Dudley next testified to his version of the events of March 7th. He said that he was discharged at about two o'clock in the afternoon by Harold Thomas. The substance of his testimony was that he was waiting on customers when Thomas came back and said, 'What is this I hear that you are telling the boys if they don't join the union they will be fired?' I said I hadn't told them that. He then told Thomas about his conversation with Mr. Porter. Thomas then asked him in regard to his attitude, and he testified that he answered: 'By God I am in (the union) and I am going to stay in.' And Thomas told him to go get his time then. 'I went on in to the mill room and when I came back I stopped and talked to him (Thomas). I told him I hoped he knew what he was doing because I was going to cause him some trouble over it * * * the exact words I used were 'I hope to hell you know what you are doing, Mr. Thomas, because I am going to cause you some trouble over it." He was then 'paid off.' He said Thomas gave no reason for firing him.


On cross examination he testified that he knew the work in the mill room was not being done on time; that there was dissatisfaction and partiality being shown to some of the workers, and that at his meeting with Thomas on March 3d Thomas 'told me he depended on me taking care of it back there.'


He talked to the men in the shop during working hours about signing up union cards. He procured the signatures of three of the men during work hours and five other signatures were procured by Mr. Baum at the hotel. On March 3d after he told Thomas he was going to continue his union activity Thomas told him to go back to work. He had criticised the way the work was done back in January and he held Dudley responsible for it. He said the members of the board were on his back for the way the work was being done. Dudley said that he did not 'cuss' Thomas on March 7th nor did he call him a son-of-a-bitch.


Harold Bolton, assistant manager, called as an adverse witness, testified regarding a conversation with an employee named Claude Nash with respect to the union during the period the employees were interested in organizing a union. The conversation took place at the plant. He told Nash that in his personal opinion he did not see how the union would benefit him; that they were talking about big money and that the economy of the company was such that they could not increase costs too far; that in his opinion it would not help him in his carryhome pay; that the rates of pay he had heard rumored would run costs up to a point where they could not work the men full time. They had been working the men 54 hours a week and paying them for time and a half for all over 40 hours; the company had had a poor year because of poor crops, and it could not afford to raise wages; if wages were raised the men could not be paid for overtime; that in case of any substantial increase in wages, whether brought about by the union or not, it would necessarily result in a reduction in overtime. He did not say that if the union were kept out the men would get more money.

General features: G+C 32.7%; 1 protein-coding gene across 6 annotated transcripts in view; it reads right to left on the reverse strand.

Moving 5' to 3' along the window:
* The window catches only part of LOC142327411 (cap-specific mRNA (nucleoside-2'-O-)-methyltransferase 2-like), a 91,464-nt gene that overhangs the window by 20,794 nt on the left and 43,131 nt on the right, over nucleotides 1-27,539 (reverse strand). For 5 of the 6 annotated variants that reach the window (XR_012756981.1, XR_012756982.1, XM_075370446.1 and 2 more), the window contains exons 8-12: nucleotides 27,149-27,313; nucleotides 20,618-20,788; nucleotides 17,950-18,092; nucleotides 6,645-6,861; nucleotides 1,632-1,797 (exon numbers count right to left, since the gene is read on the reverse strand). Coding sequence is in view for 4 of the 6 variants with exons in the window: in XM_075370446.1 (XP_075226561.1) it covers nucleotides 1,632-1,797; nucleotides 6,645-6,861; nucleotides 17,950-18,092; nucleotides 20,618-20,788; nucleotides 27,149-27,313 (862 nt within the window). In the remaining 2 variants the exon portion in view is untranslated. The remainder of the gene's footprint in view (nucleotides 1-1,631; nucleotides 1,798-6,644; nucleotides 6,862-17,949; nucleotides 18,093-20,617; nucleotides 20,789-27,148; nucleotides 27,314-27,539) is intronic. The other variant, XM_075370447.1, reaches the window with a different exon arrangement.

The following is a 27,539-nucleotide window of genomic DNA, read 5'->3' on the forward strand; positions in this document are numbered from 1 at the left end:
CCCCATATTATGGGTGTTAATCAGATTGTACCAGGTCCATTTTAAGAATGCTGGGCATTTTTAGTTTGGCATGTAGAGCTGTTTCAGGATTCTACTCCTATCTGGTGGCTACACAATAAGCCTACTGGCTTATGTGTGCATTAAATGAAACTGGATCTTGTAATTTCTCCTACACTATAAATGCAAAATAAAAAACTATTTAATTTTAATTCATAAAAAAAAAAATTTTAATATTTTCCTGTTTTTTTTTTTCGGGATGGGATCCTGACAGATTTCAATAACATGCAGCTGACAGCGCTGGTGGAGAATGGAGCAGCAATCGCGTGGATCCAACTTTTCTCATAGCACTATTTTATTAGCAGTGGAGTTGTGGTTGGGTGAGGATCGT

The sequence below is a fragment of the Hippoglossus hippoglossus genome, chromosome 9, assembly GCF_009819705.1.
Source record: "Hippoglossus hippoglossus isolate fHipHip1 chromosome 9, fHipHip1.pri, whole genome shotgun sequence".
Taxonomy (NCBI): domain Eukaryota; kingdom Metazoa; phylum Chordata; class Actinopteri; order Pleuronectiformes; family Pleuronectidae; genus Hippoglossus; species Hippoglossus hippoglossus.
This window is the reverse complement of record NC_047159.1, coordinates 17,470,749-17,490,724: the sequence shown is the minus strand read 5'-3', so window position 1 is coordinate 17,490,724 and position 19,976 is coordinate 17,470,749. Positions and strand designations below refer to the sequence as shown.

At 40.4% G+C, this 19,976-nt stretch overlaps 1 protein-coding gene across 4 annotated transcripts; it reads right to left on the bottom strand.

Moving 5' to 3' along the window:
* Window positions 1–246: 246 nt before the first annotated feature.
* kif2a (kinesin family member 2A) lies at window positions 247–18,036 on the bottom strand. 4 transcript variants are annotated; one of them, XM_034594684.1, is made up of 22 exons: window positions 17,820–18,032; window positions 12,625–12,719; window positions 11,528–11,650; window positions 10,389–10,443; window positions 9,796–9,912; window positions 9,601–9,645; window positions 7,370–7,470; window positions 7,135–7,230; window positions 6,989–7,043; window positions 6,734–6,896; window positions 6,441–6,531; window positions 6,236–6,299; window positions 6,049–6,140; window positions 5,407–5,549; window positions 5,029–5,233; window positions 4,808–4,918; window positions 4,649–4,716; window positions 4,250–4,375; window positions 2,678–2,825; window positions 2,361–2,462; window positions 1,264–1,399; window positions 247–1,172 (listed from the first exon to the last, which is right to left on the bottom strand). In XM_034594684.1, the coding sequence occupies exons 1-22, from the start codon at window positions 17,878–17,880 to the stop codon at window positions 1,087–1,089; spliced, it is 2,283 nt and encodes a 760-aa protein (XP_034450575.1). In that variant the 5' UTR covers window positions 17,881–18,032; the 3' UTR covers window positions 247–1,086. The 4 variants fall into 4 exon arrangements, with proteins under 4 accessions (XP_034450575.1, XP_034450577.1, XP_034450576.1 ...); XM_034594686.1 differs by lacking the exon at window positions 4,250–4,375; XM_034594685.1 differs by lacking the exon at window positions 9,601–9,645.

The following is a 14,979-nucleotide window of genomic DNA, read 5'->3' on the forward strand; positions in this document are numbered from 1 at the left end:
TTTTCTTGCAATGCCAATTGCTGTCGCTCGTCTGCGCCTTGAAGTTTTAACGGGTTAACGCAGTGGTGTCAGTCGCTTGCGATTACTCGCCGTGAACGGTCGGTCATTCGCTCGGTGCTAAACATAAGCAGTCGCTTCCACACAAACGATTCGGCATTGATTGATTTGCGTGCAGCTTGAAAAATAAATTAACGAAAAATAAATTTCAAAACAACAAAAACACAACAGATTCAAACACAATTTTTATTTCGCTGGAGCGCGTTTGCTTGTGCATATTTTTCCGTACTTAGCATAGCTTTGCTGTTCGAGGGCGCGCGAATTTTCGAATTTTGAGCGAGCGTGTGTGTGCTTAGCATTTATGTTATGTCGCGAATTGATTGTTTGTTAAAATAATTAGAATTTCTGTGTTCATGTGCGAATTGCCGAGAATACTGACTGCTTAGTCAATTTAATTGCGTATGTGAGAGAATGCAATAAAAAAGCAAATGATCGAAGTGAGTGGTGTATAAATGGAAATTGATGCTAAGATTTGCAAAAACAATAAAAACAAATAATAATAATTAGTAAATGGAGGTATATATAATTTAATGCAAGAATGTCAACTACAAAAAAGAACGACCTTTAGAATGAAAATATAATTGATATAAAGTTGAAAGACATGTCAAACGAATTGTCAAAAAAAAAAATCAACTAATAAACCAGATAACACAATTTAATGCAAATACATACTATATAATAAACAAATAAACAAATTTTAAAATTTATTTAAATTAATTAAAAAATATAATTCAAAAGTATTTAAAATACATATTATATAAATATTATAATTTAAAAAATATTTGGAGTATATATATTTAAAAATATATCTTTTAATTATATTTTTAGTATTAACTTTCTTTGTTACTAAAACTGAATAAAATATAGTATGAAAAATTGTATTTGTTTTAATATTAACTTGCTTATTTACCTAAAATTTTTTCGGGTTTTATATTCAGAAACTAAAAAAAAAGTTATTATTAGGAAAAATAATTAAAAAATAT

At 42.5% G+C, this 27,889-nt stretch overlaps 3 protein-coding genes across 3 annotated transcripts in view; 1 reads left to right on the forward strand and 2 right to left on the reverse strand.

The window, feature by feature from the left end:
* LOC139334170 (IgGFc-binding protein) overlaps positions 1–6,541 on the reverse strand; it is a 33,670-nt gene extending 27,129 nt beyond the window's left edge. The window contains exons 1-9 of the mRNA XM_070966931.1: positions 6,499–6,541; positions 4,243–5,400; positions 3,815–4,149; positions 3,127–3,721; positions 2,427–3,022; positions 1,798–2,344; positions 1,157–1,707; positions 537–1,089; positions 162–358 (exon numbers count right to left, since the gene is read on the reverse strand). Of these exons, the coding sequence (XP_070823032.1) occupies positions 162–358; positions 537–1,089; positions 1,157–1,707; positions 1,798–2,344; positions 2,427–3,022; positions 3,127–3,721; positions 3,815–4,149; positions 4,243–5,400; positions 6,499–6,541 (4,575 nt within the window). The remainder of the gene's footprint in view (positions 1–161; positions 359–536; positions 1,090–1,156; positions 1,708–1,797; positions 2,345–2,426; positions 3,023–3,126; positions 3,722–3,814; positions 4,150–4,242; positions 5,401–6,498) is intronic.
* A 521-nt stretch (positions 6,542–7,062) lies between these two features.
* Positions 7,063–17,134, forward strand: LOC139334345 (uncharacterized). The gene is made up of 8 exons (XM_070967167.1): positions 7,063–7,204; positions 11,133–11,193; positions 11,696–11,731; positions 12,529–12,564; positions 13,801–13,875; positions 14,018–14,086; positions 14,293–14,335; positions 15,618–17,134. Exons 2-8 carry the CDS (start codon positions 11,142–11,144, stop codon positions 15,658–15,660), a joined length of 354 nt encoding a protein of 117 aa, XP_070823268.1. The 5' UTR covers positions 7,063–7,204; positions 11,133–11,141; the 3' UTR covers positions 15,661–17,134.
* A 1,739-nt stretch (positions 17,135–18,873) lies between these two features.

Eight witnesses testified for the petitioner. Mr. Frank Bentley, president of the company, testified that he is a farmer living on a farm west of Creston; that 90 per cent of the business of the company is done with its members; that there are between 1900 and 2000 members; that the board of nine members meets once a month. He had known Mr. Dudley since he was first hired by the Co-op; that he seemed to get along very well for a time and then things became unsatisfactory. On several occasions things were unsatisfactory in his own business with the company. Dudley's conduct was discussed at several meetings of the board beginning in November, 1951. Some board members had complaints about the way Dudley discharged his duties; in the way he mixed feeds; that he did not do his work satisfactorily; and that he refused to wait on old ladies. The board recommended in November that Thomas discharge Dudley. When he did not do so the board at the next meeting inquired why it had not been done. Mr. Thomas said he hoped he could get it ironed out; he knew that Dudley needed the job and he was sympathetic with him and he hoped that Dudley could be kept.


Bentley also testified that he had been a union member and that he had no objections to unions whatever.


On cross-examination Mr. Bentley testified that the reason Dudley was discharged was because he cussed Mr. Thomas, the manager.


Harold F. Thomas, the manager, testified that he had direct charge of hiring and firing employees. He makes regular reports to the board at its monthly meetings. Employees are never discussed at the meetings unless there is something unusual about it. He employed Mr. Dudley and assigned him to the mill room to mix feed, unload cars, wait on customers and do whatever there was to do. Dudley was responsible for what was done in the feed room.


Several customers, including members of the board, complained about Dudley. Some asked why he kept Dudley back there. They complained that he was grouchy and did not cooperate with the customer members of the association; and that the feeds were not properly mixed.


The board complained to him about Dudley's conduct toward customers and his general attitude at the meetings of the board in November and December, 1951, but 'I always stuck up for him because I knew he needed the job and we had always been friendly.' They took it up again in January, 1952, and wanted to know why we were not getting rid of Bill Dudley, mentioning the fact that the service was extremely poor; and 'I said 'Well, I will try to get it straightened out." They again recommended that Mr. Thomas get rid of him. A few days after the board meeting he had a meeting with all the employees in the mill room and told them of the complaints and that things must be straightened out and better service given and that he was going to let the chips fall where they may, hoping Bill Dudley would see the light.